What Causes Jaw Bone Loss

People who lose their teeth may experience jaw bone loss if they do not replace them. Whether you lose your teeth from trauma, gum disease, or extraction, it is essential that you replace them. You can get different kinds of procedures to replace missing teeth, including dental implants and dentures. A Campbell tooth replacement specialist will work closely with you to determine what treatment works best for your specific case. But what are the reasons for experiencing jaw bone loss as well as deterioration?

Tooth Extractions

After removing an adult tooth, jaw bone deterioration can occur if you do not get it replaced. Your natural teeth are attached to the jawbone via sockets, and they help stimulate the jaw through chewing and biting. If the teeth are missing, the part of the jaw that anchors the teeth in your mouth, also referred to as the alveolar bone, no longer gets the necessary stimulation. As a result, it starts to break down or resorb. Although the rate and amount of bone loss varies from one individual to another, the most loss happens within the first 18 months after extraction or loss of tooth and continues slowly throughout your life.

Gum Disease

Periodontal disease is an ongoing infection of your gums that slowly destroys the support of the natural teeth. It affects periodontal tissues such as the alveolar bone, cementum, periodontal ligament, or gingiva. Gum disease starts with gingivitis, the less severe form of this disease, and advances to periodontitis, the advanced form. Not all cases of gingivitis progress into periodontitis; however, the former always precedes the latter. Dental plaque is the leading cause of gingivitis. Dental plaque is the sticky, colorless biofilm comprising mainly bacteria and food particles that adhere to the teeth surfaces at and below your gum line.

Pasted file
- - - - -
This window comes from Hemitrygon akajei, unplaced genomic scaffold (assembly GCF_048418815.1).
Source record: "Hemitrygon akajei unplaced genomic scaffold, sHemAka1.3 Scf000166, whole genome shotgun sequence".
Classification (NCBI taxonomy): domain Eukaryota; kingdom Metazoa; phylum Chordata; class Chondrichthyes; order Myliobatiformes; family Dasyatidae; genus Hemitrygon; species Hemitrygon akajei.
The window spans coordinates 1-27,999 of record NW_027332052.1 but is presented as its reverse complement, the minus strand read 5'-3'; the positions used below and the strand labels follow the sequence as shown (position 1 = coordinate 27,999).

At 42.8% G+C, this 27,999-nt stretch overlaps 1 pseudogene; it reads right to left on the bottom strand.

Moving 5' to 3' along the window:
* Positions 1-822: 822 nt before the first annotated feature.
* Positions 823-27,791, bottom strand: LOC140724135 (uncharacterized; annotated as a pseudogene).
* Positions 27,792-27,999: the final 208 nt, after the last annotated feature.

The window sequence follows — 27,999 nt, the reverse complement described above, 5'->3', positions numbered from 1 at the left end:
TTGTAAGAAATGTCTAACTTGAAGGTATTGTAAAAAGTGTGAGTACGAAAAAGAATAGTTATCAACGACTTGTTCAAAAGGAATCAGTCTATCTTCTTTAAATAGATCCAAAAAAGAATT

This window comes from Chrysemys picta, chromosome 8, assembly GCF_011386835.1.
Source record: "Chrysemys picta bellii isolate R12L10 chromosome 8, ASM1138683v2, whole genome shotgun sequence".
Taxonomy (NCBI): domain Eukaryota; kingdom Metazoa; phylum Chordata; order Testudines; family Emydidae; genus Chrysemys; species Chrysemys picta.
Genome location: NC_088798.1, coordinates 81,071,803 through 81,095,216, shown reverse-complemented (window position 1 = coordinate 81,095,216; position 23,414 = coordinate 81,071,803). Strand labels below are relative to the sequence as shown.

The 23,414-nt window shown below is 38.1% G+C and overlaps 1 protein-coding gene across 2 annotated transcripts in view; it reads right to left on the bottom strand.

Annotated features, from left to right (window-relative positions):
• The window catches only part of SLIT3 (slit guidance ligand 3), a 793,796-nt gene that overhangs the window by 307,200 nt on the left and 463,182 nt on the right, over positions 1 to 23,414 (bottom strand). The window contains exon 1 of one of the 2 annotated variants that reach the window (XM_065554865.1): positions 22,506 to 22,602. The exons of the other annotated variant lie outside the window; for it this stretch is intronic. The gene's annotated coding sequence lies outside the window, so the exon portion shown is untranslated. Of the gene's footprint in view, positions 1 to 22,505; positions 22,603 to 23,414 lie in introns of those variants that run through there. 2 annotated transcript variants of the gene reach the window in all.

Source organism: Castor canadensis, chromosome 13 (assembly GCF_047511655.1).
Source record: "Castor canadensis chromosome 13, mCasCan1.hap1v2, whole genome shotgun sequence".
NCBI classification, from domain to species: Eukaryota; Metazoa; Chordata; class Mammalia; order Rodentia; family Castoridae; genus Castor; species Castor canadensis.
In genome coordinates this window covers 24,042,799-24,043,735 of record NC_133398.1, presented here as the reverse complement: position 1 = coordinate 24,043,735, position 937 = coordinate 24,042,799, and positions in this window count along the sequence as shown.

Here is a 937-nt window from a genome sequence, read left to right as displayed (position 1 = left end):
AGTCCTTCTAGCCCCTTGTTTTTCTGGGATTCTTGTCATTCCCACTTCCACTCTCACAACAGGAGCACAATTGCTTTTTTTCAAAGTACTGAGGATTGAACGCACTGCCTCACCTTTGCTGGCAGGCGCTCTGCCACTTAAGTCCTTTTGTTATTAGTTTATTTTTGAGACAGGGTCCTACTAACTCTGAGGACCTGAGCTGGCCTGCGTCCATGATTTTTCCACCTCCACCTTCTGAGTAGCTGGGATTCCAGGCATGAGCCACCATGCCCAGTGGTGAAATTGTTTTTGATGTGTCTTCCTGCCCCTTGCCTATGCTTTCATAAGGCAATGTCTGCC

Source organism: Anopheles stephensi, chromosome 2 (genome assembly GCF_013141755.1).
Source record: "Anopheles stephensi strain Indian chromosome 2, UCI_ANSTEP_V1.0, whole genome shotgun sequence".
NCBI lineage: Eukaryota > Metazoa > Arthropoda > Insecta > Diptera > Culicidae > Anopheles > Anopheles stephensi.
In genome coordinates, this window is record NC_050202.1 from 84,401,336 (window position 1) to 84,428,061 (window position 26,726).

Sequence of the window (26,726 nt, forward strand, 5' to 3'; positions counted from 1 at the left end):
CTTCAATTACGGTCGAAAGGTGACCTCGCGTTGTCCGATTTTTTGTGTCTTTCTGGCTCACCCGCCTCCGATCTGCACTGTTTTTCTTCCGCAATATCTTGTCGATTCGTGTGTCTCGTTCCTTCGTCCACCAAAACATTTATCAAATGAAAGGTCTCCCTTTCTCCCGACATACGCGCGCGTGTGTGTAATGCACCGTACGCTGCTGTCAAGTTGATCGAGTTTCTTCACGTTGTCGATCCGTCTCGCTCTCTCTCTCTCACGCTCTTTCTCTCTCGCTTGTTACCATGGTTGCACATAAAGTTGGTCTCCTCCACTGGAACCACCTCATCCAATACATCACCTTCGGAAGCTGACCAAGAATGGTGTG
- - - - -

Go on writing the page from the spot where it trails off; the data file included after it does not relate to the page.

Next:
Dentures or Bridgework 

Dentures that are not attached to the jawbone do not provide direct stimulation to the alveolar bone. The lack of stimulation contributes to the deterioration of the bone. Unanchored dentures rely on the bone to secure them in place. Therefore, people often have loose dentures and issues with speaking and eating. Bone loss may worsen to a point where the dentures cannot be held in place. As a result, you may require a new set of dentures. Proper denture care and repair, as well as refitting, are essential to help maintain oral health. Dentures supported by implants or anchors help provide stimulation to the bone, helping preserve it. 

When it comes to bridgework, the teeth on both sides of the oral appliance offer adequate stimulation to the alveolar bone; however, the part of the bridge spanning the gaps where the tooth is missing does not get direct stimulation. As such, bone loss occurs in that area. An implant specialist will perform a bone graft procedure if you have an insufficient jawbone to ensure the implants hold in place firmly and securely. Bone grafting helps preserve the bone and stimulate bone growth, hence increasing the volume and density of the bone. 

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